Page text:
As we approached the road we saw another Israel Water authority pumping station.  Again there was a leak creating a stream where Taffy waded and drank his fill.  It had clearly been leaking for a long time because there were turtles living in the area and the vegetation was lush.  Taffy had his water, but what about us?  The facility was closed, but we were not deterred.  We scouted around the perimeter fence and found a faucet that was within reach if you squeezed your hand through the fencing material.  But how could we fill our bottles?  We found a discarded piece of tubing and MacGyvered a way to fill our bottles.

faucet that was within reach to fill our bottles

We should have stayed under the tree near this facility and taken advantage of having as much water as we wanted to wash our hair, and refresh ourselves, but we now felt this huge boost in morale and simply continued hiking.  We planned to go far enough so that we didn’t hear the highway and find a nice place to camp.  However, the canyon again became narrow, the vegetation was lush, and we couldn’t find anyplace that was flat enough to make camp.  We walked and walked and I got more and more exhausted.  I felt like I’d hit a wall and truly could hardly move forward.  In this state anyplace would do and we choose a spot where the path was a bit wider and decided to camp out right there on the path.

     It wasn’t the best camp site, but it was startlingly beautiful, with a long cliff face reflecting the evening sun getting more and more pink.

cliff glowing with evening sun at 2nd day camp site

We forced ourselves to eat a bit and then dozed for a few hours as the evening fell.  Suddenly Taffy started barking, growling and having a fit.  A hippy / orthodox young man and his very lovely wife came walking by.  She insisted that they could walk to the Kinneret (Sea of Galilee) by moon light.  We calmed Taffy down, and as night fell Don put his sleeping bag out, right on the path and I found a flat area near the path. 

Don unpacking at 2nd day camp site - right on the trail

We laid down and watched the full moon come up over the cliffs as we tried to go to sleep when again Taffy had a fit.  He was like a different dog than his normal friendly self “The Hound of the Baskervilles” comes to mind!  We heard some voices in the distance speaking in English, “what is that?” I heard one say tremulously, obviously scared to death of the wild ferocious monster.  I tried to get Taffy to stop, but he wouldn’t so I simply held him tight and yelled out to the voices that it was alright, that it was just a dog and that I was holding him.  Finally three young Americans walked up.  After they were actually there and I was speaking with them, Taffy smelled them and calmed down.  They were having a hard time of it.  They had no map, had been hiking from Mount Meron, were exhausted, and wanted to know how far the Kinneret was.  Don explained that the lake was 9 kilometers away, and that the next way to get off the trail was another 4 kilometer.  They explained that they had thought they could make much better time but that the trail had been unexpected difficult– they must have been using the same guide!  They decided they could make it to the road and that they would hitch from there.  After they were gone we realized that before this noone had ever walked by when we were already settled in our camp.  Taffy thought each of our camps was our temporary home and his job was to protect us from all intruders.  .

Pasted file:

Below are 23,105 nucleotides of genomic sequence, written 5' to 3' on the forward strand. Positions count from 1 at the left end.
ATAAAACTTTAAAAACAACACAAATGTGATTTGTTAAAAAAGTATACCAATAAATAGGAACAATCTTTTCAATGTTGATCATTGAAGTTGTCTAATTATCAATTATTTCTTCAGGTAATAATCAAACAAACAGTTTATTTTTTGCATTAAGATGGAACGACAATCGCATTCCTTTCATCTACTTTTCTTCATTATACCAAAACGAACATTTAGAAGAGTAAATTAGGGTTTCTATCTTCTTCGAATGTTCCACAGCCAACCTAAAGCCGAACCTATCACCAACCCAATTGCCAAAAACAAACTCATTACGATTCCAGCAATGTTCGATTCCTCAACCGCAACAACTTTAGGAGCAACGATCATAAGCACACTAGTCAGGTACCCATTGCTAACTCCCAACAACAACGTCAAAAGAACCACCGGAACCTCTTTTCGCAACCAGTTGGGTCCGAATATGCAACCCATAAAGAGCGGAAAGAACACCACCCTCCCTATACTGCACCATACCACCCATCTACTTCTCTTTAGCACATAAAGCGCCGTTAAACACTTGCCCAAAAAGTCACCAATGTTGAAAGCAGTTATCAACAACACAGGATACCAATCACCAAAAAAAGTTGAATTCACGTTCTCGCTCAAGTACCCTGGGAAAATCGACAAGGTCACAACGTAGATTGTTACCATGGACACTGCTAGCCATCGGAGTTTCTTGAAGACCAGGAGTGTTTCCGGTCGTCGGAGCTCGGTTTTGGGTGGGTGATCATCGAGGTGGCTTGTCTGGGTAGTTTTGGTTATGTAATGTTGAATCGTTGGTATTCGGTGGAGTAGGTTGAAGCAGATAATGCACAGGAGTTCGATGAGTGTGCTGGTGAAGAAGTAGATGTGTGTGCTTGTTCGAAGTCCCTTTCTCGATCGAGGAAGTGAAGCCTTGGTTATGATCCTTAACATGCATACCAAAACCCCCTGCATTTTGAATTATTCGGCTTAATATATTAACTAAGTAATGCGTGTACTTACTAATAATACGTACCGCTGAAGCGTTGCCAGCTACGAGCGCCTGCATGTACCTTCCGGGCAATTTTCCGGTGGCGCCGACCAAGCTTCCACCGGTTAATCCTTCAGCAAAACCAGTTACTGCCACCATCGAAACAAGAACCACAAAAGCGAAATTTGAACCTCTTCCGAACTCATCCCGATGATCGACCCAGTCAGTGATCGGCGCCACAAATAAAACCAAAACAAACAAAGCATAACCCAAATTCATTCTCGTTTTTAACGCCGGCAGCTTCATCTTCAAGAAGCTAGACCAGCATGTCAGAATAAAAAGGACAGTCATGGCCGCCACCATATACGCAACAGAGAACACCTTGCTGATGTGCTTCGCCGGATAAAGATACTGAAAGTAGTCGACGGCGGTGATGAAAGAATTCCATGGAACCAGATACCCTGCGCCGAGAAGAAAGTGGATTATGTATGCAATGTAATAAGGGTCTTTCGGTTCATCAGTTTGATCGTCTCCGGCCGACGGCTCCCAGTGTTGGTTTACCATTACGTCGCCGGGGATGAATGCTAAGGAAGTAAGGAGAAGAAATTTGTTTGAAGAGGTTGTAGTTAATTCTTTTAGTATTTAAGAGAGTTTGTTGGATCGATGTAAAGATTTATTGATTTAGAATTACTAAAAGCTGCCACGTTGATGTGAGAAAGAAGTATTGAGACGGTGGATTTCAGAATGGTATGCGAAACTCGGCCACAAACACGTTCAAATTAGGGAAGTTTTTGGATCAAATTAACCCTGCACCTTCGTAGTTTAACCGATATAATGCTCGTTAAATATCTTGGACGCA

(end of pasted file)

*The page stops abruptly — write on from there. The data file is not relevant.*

We wanted to sleep, but sleep didn’t come.  I watched the moon go behind a tree and cause a ghostly silhouette, and that is when I saw a UFO.  There was a light, brighter than a star, rapidly going across the sky from south to north.  I pointed it out to Don who at first though it was a plane, but the light wasn’t blinking or making any sound, and it was moving too fast.  It disappeared behind the cliffs and then there was another one, the same path and speed, but much less bright.  Perhaps they were satellites, but we’ll never know for sure.

    I was wrong we did find out for sure.  Don checked on NASA's sky watch web site and found out that what we had seen going across the sky was the International Space Station with the Space Shuttle docked to it.  You can check the flight path of the Space Station and of many other satellites and figure out whether they are visible in your night sky by navigating to this website:  

    

Day 3: July 8th 2009  

     The next morning we made our usual breakfast of strong tea with granola.  We had special little boxes of long life milk that were exactly the right size for each breakfast so we were able to have our cereal and our tea with milk. 

Breakfast on 2nd morning

We packed up, I cleaned up the area, and then we started towards the Sea of Galilee which was only 9 kilometers away.  We decided to only hike half a day this day, stay at the lake, and save the climb up Mount Arbel for the last day.  Taffy actually thought we should stay where we were and have a late start!  He slept right until we were about to leave.

Taffy was tired - 2nd morning